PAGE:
In Britannia's Daughters, bestselling novelist Joanna Trollope examines the contribution of women in building and sustaining the British Empire. She draws on a vast range of sources, including diaries and letters home. She provides a panoramic picture of the countless women who departed Britain for India, Australia, the Far East, Canada and Africa - often in search of opportunities unavailable at home.
Here are penniless pioneers and governors' wives, missionaries and prostitutes, explorers and army nurses. They people this book as they peopled the Empire - their astonishing courage and endurance, their remarkable personal stories vividly and enthrallingly recaptured.
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Entertaining, moving, consistently gripping... unputdownable - Daily Mail
Lively and well written... she has built up a convincing and moving picture of the role of women in creating the Empire, and in keeping the show on the road - Sunday Telegraph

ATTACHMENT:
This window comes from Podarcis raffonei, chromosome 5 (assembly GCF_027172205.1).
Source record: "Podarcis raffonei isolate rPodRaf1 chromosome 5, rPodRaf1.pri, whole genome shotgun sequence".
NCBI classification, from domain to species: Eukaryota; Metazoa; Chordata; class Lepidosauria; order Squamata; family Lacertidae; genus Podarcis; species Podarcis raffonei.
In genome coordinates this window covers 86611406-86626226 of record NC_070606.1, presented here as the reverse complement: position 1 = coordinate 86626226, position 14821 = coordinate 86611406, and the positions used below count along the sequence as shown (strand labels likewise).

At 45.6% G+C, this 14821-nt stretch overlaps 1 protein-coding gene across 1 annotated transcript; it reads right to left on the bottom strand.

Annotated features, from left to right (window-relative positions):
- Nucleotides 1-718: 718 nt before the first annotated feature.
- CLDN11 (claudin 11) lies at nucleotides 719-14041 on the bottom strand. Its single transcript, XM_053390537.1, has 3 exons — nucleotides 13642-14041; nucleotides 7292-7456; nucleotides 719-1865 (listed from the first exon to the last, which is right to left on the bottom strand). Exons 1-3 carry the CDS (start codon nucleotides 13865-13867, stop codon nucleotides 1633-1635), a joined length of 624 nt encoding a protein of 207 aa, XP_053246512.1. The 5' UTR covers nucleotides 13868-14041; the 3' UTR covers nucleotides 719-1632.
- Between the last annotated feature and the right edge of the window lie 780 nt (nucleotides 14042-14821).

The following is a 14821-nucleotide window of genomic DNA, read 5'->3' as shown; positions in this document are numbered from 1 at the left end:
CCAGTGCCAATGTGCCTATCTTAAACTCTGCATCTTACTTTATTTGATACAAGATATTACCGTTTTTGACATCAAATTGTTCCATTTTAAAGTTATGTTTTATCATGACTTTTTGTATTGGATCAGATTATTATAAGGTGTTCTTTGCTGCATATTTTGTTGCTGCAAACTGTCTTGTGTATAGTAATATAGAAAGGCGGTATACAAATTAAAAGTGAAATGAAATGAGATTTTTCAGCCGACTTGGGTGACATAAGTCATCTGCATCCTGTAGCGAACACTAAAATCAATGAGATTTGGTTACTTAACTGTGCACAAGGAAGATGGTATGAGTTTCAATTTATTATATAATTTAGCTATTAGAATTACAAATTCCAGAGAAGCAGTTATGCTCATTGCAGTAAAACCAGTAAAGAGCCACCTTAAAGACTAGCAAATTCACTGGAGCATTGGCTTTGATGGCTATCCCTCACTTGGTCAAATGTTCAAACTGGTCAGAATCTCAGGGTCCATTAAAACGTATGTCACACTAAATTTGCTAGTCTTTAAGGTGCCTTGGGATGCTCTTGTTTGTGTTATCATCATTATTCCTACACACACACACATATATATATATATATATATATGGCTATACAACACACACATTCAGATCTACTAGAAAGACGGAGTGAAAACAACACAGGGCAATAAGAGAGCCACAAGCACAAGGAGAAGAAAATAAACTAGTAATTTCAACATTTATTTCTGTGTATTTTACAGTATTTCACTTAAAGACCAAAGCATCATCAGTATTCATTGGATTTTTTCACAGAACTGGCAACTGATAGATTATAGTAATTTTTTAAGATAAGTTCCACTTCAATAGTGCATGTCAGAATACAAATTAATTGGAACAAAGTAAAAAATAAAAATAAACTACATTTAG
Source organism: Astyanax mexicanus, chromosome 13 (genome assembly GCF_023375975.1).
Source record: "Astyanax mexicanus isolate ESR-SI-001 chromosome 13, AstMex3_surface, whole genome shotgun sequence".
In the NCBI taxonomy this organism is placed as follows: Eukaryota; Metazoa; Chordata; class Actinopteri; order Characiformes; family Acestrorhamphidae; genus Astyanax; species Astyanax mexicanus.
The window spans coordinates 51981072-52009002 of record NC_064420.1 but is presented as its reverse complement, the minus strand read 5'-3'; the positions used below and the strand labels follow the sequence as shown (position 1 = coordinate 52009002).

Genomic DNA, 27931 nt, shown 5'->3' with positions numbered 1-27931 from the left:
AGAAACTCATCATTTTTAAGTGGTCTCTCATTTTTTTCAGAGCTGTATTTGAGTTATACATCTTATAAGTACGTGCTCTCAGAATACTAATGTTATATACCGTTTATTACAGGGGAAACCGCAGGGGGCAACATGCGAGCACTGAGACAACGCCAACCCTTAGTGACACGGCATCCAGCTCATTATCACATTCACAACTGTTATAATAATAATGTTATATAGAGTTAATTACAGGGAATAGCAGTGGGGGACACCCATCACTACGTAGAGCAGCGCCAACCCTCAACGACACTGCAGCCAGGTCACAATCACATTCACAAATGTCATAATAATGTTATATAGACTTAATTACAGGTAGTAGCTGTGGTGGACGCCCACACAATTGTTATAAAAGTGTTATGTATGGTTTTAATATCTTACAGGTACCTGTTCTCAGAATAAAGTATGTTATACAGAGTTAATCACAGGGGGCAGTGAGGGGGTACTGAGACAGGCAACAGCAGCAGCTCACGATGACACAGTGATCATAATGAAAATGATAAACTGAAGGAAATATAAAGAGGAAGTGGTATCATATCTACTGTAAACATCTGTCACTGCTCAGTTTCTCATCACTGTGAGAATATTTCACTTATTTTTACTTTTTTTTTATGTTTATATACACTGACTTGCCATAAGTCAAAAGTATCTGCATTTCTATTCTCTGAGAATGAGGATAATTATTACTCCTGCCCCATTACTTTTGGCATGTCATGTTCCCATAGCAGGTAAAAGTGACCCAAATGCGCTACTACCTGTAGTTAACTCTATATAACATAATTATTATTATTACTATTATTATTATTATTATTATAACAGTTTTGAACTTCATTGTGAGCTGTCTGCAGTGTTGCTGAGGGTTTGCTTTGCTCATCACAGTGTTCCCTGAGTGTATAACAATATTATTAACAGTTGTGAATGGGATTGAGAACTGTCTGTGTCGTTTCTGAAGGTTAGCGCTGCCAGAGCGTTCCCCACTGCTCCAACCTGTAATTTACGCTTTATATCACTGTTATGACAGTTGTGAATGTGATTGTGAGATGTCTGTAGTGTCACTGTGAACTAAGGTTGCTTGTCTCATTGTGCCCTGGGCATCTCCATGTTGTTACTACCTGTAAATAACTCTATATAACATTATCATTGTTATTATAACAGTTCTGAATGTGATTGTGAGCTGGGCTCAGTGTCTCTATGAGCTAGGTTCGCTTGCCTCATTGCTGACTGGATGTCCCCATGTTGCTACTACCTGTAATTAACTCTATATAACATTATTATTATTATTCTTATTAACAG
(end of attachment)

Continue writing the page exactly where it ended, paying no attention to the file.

Trollope uses superb sepia photographs to summon up the great Victorian heroines... who sought in the colonies, and sometimes found, adventure, butterflies, Christian souls or husbands - Sunday Times
Illustrates contemporary Victorian attitudes to women vividly... and reminds us of how restricted daily life was for a Victorian lady at home and how squalid and hopeless for the poor... A conscientious and broad-ranging survey - Irish Times
Joanna Trollope is the author of a number of historical and contemporary novels, including The Choir,A Village Affair, A Passionate Man, The Rector's Wife, The Men and the Girls and A Spanish Lover. She was born and lives in Gloucestershire and worked both as a civil servant and a teacher before devoting herself to writing.